Be A Light

The poignant words; “be a light, be a light, be a light,” handwritten on the first page of Joshua Corral’s bible tells volumes about the 19 year-old U.S Marine, known to everyone as Chachi, who lived steadfastly by his humble mantra, as reported by his commanding officer, Captain David Russell, at the young soldier’s recent memorial in Danville.

It was while Chachi Corral was being a light to his fellow Marines that he volunteered to be the “sweeper”—the one who walks ahead of his unit, the one who sweeps the area for landmines and IEDs with a metal detector to protect his comrades following behind. Chachi had volunteered for the most dangerous of all jobs while walking across the arid terrain; to be the “point of the spear.”

His brother, Zack Corral, 22, told me how it all went down; how Chachi volunteered to lead the way, following his own personal quest by being the light; a beacon forging a safe and clear path for his soldiering friends when the buried bomb exploded on November 18, 2011. The 3rd Battalion, 7TH Marines from Marine Corps Air Ground Combat Centre were in the deadly region of Sangin, northwest of Kandahar, Afghanistan, when the killer IED went off.

By coincidence, one of his closest friends in the Marines was Zachary Rieff, also known as Zach, his brother’s name. Zach was supposed to fall back but he followed close to Chachi; he had Chachi’s back, and had said that if he were to die he would want to die with his buddy. The two friends were ahead of their unit, forging a safe path, when the IED went off. Chachi died of mortal wounds; Zach died shortly after.

Zack Corral shared at the memorial that his brother felt God gnawing at his heart, and when he joined the Marines he already knew that he would be deployed to Afghanistan. Lance Corporal Joshua Chachi Corral could not know that so soon after his unit’s arrival, a fatal hidden bomb would go off beneath his feet.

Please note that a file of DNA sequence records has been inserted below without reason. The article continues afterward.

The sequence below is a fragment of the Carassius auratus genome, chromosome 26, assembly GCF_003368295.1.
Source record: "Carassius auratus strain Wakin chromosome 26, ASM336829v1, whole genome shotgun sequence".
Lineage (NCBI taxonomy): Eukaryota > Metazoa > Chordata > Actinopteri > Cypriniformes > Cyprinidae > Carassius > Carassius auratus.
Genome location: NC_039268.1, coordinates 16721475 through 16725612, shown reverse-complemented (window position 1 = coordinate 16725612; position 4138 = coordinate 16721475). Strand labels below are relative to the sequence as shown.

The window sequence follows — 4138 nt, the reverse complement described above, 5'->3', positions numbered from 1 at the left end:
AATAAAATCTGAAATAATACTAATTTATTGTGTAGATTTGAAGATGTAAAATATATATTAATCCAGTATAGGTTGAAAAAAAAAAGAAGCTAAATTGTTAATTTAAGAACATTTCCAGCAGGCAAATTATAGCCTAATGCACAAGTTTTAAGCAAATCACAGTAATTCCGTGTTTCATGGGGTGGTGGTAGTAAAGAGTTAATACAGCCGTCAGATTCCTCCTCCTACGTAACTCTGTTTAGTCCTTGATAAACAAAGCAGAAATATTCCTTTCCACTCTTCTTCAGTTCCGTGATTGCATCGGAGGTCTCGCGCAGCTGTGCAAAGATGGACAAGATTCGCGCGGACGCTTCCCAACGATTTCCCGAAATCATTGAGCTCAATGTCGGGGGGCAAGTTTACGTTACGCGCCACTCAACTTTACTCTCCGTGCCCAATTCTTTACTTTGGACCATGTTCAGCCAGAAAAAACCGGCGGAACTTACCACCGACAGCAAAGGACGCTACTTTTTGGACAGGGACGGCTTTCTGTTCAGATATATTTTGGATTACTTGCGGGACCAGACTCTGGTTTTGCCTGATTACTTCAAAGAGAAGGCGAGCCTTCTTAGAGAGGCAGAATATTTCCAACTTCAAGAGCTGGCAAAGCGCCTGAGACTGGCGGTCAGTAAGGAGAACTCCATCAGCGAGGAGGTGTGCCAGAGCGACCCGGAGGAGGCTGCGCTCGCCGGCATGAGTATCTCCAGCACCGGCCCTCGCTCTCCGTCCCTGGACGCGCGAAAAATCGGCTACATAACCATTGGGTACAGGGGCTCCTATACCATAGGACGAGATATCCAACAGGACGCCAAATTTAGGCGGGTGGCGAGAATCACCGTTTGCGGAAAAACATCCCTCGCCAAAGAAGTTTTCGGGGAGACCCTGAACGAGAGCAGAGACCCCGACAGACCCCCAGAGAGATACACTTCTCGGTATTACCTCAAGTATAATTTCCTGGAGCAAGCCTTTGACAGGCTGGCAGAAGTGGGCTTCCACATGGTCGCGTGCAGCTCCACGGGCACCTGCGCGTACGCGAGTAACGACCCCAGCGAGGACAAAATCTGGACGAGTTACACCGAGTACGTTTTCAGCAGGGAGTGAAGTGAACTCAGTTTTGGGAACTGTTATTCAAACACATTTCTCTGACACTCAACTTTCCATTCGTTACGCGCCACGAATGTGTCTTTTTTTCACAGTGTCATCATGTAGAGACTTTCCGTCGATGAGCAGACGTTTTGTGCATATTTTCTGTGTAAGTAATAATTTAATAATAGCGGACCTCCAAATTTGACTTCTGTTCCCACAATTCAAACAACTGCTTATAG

After graduating San Ramon Valley High School in the class of 2010, Joshua Chachi Corral volunteered for the Marine Corps and did basic training in San Diego with the 3rd Battalion, 7th Regiment. Several members of the same graduating class joined the Marine Corps; two were present at his recent memorial dedication—and some who served in Chachi’s battalion in Afghanistan, and who witnessed the explosion, were in the honor guard at the sculptural memorial’s unveiling.

VETERANS MEMORIAL BUILDING
The Town of Danville had recently celebrated the Grand Opening of the $8 million renovated historic Veterans Memorial Building of San Ramon Valley on Hartz at Prospect. Rear Admiral Mary P. O’Donnell, USCG Retired, in her inaugural remarks, drove home the heartfelt points that our nation’s warriors do not fear death, do not fear going MIA, do not fear being wounded; but the casualty of being forgotten is what they fear the most.

So, in the spirit of revering the memory of our military men and women for their selfless service, the trustees worked with the Semper Fi Foundation funding partners who sealed their commitment with a bronze iconic sculpture known as the “Battlefield Cross.” The sculpture dedicated to honor Lance Corporal Joshua Chachi Corral and all Fallen Heroes, now stands permanently outside the Veterans Building depicting the helmet on rifle and boots forming an ad hoc cross that warriors traditionally set on battlefields to honor their fallen comrades.